Even after picking a major, there's a chance that it won't work out. (This happens to a lot of people.) Sometimes you have to sit through a college calculus class to realize that's not how you want to spend the next four years of your life.
With spring graduation in less than three months, a bigger question is haunting college students. What if they get a job in their field, and they hate it?
As it turns out, your college major doesn't have to dictate what you do for the rest of your life, and that’s a huge relief.
Before coming to Auburn, Roberts earned a Bachelor of Arts in Journalism and Mass Communication from Drake University. Her major was Advertising Management, with minors in Business and Marketing. Unlike many undergraduates, she graduated with the first major she declared.
“I was probably one of the few that did not switch majors,” Roberts says.
Roberts continued her education by attending law school at the University of Missouri's Kansas City campus.
“My journalism writing skills helped me as an attorney and are useful in my current position,” says Roberts. “I write press releases for various events, as well as articles for the College of Education website. I also use my web design skills from undergrad to create content for the Kinesiology website.”
Alison Hall received her Master’s in Public Administration with a concentration in Criminal Justice from Auburn. As an undergraduate, Hall earned a degree in Government with a focus on Public Administration and Art History from Sweet Briar College in Virginia.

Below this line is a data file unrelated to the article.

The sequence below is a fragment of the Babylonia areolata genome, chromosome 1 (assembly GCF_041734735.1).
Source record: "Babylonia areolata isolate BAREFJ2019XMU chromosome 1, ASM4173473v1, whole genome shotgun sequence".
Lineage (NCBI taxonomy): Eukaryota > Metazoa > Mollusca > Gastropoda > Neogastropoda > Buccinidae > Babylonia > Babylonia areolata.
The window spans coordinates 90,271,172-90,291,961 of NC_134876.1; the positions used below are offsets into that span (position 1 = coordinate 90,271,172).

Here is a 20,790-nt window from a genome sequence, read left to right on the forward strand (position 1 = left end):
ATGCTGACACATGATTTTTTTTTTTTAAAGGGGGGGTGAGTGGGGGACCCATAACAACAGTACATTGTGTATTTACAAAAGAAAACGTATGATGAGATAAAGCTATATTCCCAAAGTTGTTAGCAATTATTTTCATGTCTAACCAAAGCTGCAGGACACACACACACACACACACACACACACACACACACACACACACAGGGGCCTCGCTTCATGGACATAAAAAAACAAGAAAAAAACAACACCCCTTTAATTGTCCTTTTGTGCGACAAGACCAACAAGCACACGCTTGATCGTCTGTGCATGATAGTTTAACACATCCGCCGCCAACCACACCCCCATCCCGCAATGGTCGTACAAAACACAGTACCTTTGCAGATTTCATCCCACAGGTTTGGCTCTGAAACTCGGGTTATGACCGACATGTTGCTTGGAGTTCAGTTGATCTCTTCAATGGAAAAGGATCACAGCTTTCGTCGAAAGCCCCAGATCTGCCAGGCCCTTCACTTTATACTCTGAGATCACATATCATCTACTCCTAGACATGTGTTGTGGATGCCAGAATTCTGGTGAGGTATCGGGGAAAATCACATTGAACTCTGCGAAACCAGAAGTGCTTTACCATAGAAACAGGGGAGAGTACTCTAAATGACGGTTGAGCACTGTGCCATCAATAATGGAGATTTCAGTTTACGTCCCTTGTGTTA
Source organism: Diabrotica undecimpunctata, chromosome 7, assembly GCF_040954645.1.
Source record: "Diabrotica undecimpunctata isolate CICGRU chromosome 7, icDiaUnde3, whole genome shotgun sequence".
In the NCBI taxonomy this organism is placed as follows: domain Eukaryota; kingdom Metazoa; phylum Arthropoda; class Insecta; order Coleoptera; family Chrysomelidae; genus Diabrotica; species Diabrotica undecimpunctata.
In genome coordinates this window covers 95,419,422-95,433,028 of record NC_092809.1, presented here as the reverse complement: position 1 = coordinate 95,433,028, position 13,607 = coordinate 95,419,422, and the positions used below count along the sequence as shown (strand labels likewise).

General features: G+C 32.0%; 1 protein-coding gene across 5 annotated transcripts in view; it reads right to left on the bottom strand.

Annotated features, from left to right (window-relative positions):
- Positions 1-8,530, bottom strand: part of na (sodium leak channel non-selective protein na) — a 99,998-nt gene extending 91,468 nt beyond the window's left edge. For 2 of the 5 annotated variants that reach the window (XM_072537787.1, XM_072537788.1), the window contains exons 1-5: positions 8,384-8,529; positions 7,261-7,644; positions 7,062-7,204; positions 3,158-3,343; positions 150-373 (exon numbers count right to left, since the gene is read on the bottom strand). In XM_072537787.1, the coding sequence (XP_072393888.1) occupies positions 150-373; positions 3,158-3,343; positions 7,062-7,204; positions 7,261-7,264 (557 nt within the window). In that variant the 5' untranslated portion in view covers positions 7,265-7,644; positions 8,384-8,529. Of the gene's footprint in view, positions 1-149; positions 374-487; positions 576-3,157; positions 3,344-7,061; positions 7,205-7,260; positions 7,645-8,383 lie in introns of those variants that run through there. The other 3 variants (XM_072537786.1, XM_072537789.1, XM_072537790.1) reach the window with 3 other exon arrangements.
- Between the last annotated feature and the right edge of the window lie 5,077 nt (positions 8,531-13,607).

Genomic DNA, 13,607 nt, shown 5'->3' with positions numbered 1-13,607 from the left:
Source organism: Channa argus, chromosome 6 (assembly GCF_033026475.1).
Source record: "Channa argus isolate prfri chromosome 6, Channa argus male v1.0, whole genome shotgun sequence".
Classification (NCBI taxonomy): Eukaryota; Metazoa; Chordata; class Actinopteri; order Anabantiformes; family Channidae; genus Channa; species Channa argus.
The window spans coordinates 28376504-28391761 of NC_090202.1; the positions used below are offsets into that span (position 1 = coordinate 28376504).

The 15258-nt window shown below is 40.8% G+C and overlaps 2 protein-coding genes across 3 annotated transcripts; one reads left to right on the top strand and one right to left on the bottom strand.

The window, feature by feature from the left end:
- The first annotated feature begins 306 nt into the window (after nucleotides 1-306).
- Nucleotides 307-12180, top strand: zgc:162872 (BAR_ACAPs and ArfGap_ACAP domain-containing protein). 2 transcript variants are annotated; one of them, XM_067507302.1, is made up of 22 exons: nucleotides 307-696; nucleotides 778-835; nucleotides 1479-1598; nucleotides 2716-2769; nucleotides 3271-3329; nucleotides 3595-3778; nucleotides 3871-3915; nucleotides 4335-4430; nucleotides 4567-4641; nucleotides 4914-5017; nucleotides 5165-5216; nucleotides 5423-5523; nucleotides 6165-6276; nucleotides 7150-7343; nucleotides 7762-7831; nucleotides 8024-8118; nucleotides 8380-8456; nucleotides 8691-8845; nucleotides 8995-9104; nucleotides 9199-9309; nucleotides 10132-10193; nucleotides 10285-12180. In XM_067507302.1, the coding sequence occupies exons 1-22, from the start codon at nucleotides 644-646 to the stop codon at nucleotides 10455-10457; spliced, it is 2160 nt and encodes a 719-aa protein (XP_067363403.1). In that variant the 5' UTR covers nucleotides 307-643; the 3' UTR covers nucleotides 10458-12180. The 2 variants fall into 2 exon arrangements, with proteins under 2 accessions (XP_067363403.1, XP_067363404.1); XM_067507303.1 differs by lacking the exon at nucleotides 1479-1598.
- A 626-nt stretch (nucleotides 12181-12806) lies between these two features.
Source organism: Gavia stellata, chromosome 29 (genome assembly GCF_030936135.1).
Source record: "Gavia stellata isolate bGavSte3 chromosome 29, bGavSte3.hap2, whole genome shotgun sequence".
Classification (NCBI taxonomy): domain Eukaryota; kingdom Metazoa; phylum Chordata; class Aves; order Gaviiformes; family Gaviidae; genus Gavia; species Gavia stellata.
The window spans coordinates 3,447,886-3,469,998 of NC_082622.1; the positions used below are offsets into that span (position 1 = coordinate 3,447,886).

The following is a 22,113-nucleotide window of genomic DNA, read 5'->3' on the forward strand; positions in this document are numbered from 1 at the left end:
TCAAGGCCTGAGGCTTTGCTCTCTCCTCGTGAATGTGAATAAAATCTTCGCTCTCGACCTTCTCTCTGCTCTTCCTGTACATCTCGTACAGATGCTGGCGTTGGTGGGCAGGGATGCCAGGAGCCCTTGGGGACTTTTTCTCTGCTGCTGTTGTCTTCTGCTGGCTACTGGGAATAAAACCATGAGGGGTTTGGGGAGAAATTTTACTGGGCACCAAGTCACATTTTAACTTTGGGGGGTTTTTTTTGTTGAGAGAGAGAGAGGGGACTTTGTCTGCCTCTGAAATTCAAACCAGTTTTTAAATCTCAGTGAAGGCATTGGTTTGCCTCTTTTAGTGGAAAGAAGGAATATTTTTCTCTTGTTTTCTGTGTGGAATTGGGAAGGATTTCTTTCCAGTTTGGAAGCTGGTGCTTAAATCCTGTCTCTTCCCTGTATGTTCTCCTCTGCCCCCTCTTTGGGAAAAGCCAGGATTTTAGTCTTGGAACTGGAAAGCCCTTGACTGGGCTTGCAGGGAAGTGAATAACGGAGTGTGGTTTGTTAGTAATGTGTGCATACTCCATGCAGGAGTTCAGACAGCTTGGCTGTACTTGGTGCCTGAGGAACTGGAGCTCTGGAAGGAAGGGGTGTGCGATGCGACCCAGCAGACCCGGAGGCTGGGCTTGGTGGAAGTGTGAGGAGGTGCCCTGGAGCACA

While attending Auburn, she worked as a graduate research assistant for the Center of Governmental Services on campus and a part-time Auditing Assistant for the city of Auburn's finance department. Her first job after getting her Master’s degree from Auburn was as the Cultural Arts Director for the City of Auburn Parks and Recreation department.
“I enjoyed creating events,” Hall said when asked her favorite part of that job. “It was something I never actually studied or realized I liked or wanted to do.”
Hall now works as Community and Special Programs Director for the Auburn Parks and Recreation department.
“I think it is great for students to try new classes when they first arrive on campus and not immediately pigeon-hole themselves into one direction or field of study,” says Hall. “Getting 'into the field' for a semester can truly open your eyes to new interests and can also firmly solidify that you do not want to pursue a certain career or field of study."
Auburn University also has a Career Center available to help students with choosing a major and career, transitioning from college into a career and provide many other services. You can visit the Career Center in Mary Martin Hall by appointment or as a walk-in.
For more information on the Career Center and its services, please visit the website.
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